The Science Journal of the American Association for Respiratory Care

1999 OPEN FORUM Abstracts


Hoch, Kristie R.R.T., Barry, Sean M.D., Blake, Shane R.R.T., Poggemeyer, Chad R.R.T, Wyrens, Marcy R.R.T., Bryan LGH West, Lincoln, Nebraska

BACKGROUND: An internal quality assurance program was started in response to RCP placement of arterial lines. The authors hypothesized the risk of infection in comparison to length of insertion. Arterial lines were monitored for accuracy, complications and septicemia. In the beginning of the program, lines were changed every 72 hours according to CDC guidelines and then the frequency was increased to every 96 hours. Currently arterial lines remain in place as long as they continue to function properly without sign of infection. METHOD: Each line was monitored for infection through site checks every 8 hours. Sites were redressed if the occlusive dressing became loose. A site with any sign of infection, such as swelling, redness or bruising, was discontinued. Fluids would be changed as needed without changing the line and transducer. Catheter tips were randomly cultured. The charts of all patients receiving arterial lines were reviewed monthly for length of arterial line insertion, accuracy of the line in comparison to noninvasive readings and any positive blood cultures.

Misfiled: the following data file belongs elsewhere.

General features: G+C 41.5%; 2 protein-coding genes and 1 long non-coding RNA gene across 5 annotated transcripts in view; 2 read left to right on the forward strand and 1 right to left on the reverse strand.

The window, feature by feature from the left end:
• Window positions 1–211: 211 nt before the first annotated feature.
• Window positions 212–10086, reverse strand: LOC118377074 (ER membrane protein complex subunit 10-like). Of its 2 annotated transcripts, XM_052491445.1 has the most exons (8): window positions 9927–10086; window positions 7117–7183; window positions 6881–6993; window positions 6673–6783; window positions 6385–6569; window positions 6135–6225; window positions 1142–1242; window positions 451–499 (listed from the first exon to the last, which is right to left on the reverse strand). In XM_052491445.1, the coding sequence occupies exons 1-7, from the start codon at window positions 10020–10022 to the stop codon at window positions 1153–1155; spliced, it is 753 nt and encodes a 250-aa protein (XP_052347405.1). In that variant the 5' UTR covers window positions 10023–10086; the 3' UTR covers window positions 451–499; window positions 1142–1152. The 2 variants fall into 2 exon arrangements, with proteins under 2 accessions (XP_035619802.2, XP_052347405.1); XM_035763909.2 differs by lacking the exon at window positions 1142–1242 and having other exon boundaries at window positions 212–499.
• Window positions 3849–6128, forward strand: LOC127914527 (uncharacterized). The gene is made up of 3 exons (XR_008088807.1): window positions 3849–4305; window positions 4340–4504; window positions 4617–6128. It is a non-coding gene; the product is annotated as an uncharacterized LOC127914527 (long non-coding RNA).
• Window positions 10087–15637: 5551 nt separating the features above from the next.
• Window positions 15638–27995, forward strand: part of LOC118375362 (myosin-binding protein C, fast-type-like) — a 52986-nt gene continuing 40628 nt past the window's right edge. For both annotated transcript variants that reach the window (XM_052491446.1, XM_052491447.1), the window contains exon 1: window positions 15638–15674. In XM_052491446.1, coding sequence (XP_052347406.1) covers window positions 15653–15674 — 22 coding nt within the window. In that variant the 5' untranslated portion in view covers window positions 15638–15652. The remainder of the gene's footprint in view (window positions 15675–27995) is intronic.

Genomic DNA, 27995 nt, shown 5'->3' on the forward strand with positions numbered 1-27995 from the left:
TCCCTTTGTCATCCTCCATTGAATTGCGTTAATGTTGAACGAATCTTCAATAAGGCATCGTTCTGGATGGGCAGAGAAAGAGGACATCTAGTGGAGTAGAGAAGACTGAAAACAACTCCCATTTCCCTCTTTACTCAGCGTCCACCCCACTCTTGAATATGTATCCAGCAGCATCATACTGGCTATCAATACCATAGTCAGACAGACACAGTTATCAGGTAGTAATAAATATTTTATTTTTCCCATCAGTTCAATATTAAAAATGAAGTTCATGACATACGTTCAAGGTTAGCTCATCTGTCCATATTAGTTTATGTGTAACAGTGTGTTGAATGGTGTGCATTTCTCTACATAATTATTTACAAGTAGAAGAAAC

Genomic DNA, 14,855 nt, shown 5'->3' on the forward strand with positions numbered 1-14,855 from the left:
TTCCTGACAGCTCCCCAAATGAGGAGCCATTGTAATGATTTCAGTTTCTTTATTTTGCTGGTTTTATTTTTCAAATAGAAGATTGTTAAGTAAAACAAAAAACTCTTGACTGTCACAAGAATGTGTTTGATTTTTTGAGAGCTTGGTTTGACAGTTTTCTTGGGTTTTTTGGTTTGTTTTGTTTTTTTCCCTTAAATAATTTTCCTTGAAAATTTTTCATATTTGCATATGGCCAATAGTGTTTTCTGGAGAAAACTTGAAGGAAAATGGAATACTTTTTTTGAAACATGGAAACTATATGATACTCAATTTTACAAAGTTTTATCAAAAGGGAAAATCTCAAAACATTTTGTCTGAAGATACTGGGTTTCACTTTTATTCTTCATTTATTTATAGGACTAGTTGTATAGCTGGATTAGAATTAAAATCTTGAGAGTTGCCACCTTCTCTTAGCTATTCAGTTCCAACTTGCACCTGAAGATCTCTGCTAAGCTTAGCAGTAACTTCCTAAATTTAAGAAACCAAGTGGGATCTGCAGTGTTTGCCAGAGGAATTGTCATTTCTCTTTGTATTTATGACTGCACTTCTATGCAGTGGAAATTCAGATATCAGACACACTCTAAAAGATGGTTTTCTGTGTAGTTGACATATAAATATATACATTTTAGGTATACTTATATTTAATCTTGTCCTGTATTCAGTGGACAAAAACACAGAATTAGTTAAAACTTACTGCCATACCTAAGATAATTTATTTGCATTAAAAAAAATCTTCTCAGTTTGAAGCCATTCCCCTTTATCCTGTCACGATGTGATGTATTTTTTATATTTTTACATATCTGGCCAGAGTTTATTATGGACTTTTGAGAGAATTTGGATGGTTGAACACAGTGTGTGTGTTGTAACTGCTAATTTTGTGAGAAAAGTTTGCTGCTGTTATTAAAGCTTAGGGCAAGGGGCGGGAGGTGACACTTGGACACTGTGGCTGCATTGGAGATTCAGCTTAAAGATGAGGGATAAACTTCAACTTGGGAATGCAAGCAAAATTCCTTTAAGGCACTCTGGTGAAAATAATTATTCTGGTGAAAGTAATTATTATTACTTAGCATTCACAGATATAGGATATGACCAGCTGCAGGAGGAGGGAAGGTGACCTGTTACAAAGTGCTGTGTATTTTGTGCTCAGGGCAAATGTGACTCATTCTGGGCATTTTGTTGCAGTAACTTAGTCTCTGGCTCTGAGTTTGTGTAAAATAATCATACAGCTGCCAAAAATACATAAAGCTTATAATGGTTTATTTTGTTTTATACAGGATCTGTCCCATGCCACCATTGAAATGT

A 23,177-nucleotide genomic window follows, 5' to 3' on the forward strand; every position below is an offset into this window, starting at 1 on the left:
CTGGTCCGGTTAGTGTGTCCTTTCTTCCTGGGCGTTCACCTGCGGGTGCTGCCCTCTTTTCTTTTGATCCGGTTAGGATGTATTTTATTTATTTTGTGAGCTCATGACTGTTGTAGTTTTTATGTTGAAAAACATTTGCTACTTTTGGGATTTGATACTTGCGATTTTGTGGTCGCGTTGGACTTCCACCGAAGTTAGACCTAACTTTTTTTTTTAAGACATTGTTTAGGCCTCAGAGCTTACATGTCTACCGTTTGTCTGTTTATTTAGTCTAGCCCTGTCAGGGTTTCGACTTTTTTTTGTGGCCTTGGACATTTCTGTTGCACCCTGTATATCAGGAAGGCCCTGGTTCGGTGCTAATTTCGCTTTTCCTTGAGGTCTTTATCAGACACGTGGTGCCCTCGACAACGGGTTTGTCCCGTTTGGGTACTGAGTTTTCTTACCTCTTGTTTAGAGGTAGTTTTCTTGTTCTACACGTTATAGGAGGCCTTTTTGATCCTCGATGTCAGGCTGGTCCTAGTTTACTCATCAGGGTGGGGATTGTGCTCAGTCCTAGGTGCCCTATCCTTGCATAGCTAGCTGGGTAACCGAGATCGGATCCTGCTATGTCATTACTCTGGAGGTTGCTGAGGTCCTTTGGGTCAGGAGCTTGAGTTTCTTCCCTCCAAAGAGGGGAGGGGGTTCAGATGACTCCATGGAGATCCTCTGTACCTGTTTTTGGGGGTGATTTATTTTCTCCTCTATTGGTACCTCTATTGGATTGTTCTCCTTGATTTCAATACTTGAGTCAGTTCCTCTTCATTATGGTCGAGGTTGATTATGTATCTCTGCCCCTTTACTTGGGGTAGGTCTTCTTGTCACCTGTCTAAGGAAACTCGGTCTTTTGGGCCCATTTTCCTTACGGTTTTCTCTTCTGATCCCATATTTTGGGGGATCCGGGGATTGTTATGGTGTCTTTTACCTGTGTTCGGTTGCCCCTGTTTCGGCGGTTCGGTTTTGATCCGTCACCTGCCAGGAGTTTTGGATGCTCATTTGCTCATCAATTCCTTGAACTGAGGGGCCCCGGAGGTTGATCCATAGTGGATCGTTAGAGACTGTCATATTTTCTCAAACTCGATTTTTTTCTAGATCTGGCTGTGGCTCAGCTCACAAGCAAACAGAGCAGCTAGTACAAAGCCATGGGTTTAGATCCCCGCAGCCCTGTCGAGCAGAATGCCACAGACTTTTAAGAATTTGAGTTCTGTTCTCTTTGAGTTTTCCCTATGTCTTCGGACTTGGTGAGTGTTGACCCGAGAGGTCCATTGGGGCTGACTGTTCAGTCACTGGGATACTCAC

Results: In the first year, all changes were at 72 hours, 97 arterial lines placed resulted in 8 positive blood cultures. The second year, with changes increased to 96 hours, 157 arterial lines were inserted resulting in no positive blood cultures. These results prompted the Critical Care committee to approve a 6-month study to monitor arterial lines left in as long as they were viable. Results were 1 positive blood culture of the 94 lines reviewed in the 6-month trial. CONCLUSION: Critical, immunosuppressed patients are at risk for complications from infection. Hemodynamic lines placed to monitor critical patients were once thought to increase infectious risk if not changed according to CDC guidelines. The study shows no direct correlation between the length of insertion and risk of infection. Average length of insertion for the 6-month trial was 112 hours, 16 hours greater than the recommended time.


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